- screws the members3 and lande electrical connechere being so wound the cylinder; orted by the casing G in 111- field magnetsis the coil J of conducting terial which, with the telephone receiver. K, constitutesthe means for renderingthe assageof scillations manifest; The usua antenna Land the earth connection M constitute the'means for receiving. the waves or oscillations and conducting themythrou'gh thescoil I. The send stationiis shown at NJ' Thecylinder H an its'coil'are continw ously rota-ted by any suitable means such as Referring now tothe apparatusyabove generally described, in detail it willbe seen that the field frame -D comprises the, end .70

members 1 and'2 and the longitudinal members 3 and 4. To the last mentioned memhersv are securedthepole pieces 5 and 6.-

Radial adjustment of. the pole pieces with relation to thecoil I is errmtted by reason of 7 5 the slots as 7 and 8 in t 1e end-members of the field fra1ne, th-rough which'the screws1'9 and l 10 pass into the ends ofthe members 3'and 4:.

It will be apparent that by loosening these" wit the magnets or moved radially o pole piecesb andfi can be thecoil L The field frame,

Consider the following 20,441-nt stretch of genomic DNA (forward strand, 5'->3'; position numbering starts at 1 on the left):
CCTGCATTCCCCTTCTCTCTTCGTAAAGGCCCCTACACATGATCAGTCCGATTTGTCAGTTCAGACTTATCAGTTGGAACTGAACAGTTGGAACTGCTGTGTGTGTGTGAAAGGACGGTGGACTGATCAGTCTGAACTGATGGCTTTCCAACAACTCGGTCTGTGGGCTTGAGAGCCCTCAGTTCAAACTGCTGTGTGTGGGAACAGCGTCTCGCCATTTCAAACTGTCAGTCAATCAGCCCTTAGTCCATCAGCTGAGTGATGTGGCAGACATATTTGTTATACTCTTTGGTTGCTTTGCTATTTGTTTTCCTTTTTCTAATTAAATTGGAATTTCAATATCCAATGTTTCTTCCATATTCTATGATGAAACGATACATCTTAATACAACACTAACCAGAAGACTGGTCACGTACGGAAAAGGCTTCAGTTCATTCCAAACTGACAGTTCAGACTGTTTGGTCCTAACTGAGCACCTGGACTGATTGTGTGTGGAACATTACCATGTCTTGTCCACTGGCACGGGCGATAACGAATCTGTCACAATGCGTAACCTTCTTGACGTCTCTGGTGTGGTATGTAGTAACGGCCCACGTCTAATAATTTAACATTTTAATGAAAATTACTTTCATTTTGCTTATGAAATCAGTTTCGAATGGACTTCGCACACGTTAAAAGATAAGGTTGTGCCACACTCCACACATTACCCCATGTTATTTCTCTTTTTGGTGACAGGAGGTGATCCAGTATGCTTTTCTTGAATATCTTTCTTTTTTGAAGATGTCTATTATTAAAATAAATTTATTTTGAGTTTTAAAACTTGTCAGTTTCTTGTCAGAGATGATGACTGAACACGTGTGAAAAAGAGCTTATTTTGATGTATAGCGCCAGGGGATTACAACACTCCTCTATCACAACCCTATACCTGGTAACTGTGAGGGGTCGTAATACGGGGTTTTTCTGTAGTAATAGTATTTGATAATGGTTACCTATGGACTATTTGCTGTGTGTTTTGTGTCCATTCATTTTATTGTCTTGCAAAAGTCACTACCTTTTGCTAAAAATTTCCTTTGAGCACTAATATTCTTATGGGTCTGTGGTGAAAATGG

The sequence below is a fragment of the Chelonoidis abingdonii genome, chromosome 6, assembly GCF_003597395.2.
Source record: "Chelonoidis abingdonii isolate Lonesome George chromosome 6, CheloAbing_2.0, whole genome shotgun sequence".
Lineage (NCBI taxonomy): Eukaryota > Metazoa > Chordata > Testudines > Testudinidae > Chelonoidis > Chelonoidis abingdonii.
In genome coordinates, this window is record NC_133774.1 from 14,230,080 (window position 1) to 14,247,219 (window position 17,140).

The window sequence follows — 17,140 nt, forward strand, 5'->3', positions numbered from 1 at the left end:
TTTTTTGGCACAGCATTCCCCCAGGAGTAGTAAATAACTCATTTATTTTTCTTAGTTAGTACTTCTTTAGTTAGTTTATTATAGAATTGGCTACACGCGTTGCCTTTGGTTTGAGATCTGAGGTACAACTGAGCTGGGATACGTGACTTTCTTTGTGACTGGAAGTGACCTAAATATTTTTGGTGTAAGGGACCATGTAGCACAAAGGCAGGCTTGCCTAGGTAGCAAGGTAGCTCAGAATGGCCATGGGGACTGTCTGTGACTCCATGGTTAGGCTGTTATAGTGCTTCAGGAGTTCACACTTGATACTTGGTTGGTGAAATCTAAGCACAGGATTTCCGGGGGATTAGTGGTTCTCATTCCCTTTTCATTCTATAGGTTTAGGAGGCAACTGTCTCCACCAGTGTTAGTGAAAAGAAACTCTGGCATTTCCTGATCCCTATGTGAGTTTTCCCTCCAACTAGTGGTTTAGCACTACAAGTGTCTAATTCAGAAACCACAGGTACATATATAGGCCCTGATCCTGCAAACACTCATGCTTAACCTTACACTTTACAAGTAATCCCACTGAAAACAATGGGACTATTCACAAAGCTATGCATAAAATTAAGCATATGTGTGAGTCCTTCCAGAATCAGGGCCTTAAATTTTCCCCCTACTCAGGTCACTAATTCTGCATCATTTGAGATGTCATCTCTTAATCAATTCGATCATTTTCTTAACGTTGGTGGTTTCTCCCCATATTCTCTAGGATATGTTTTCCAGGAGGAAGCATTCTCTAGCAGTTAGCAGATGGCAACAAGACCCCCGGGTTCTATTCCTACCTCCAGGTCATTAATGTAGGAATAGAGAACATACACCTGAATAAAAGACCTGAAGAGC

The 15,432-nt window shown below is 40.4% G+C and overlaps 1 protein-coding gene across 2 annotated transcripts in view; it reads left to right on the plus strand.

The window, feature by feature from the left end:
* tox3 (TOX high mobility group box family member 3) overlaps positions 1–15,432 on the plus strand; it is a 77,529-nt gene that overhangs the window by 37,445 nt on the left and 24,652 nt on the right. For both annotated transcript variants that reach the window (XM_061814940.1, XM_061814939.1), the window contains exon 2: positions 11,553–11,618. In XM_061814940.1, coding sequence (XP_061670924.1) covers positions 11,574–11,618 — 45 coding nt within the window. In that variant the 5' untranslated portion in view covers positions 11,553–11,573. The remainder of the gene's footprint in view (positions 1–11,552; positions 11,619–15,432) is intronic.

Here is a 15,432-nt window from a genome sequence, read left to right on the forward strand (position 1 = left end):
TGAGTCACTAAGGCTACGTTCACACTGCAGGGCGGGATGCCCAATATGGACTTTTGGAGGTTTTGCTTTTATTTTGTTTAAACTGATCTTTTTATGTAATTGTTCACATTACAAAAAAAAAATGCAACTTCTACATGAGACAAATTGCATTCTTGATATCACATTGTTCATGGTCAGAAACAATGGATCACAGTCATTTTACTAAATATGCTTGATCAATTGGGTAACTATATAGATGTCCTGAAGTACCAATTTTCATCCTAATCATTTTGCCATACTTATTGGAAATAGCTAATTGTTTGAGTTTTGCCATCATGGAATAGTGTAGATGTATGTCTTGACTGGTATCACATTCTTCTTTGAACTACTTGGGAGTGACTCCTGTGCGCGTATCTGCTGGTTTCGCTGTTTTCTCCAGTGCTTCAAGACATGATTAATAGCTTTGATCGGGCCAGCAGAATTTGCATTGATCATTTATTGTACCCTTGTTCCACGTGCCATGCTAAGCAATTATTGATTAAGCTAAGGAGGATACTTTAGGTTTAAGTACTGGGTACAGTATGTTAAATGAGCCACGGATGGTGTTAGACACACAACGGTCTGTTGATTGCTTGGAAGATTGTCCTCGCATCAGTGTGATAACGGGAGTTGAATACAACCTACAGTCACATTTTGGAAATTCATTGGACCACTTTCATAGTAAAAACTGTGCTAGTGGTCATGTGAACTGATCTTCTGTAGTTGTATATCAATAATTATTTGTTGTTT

as a whole, 1s rotatable-.cireumferentially about the coil upon the studs '11 and 12, be-

ing clamped in-adjusted position by means of .85

the nuts 13and 14. 1 The field Winding E is shown as divided 'into four sections 15, 16, 17 and18. The sections 15 and 16 u on the member 4 are I wound to oppose see other and produce a consequent pole at'6 in a-manner as is well understood, while the sections 17 and 18 upon the member 3 are wound to produce a come quent poleat .5, the'sect'ions of both mem -c o posite olarit in the pole pieces'5 and 'i ie winding E i s connected with ajsource F, in this case shownas a battery, through a re sistance 19 whereby the amount Ofcurrent flowing through the winding and thereby the lot intensity of the magnets may be varied.

The whole pole frame should be constructed of iron to provide good ma netic circuits,

The casing G, w ich is placed between the reception'bf the coil J Ledges as 22 being formed on the casing at each end for supportingthe ends .ofthe coillJ about the shaft of- 23, '24, 25 and 26 upon which are supported thebars 2-7 and 28 which the-rotating cyl them] 80 as to produce poles of 9 5 oles 5 and 6 as shown, is provided with 1011- gitudinally extending slots 20 and 21 for the Fixed inthe casing are studs inder i's 'jouinaledr Thse-bais are prefer-- ablyof brass or other non-magneticmaterial.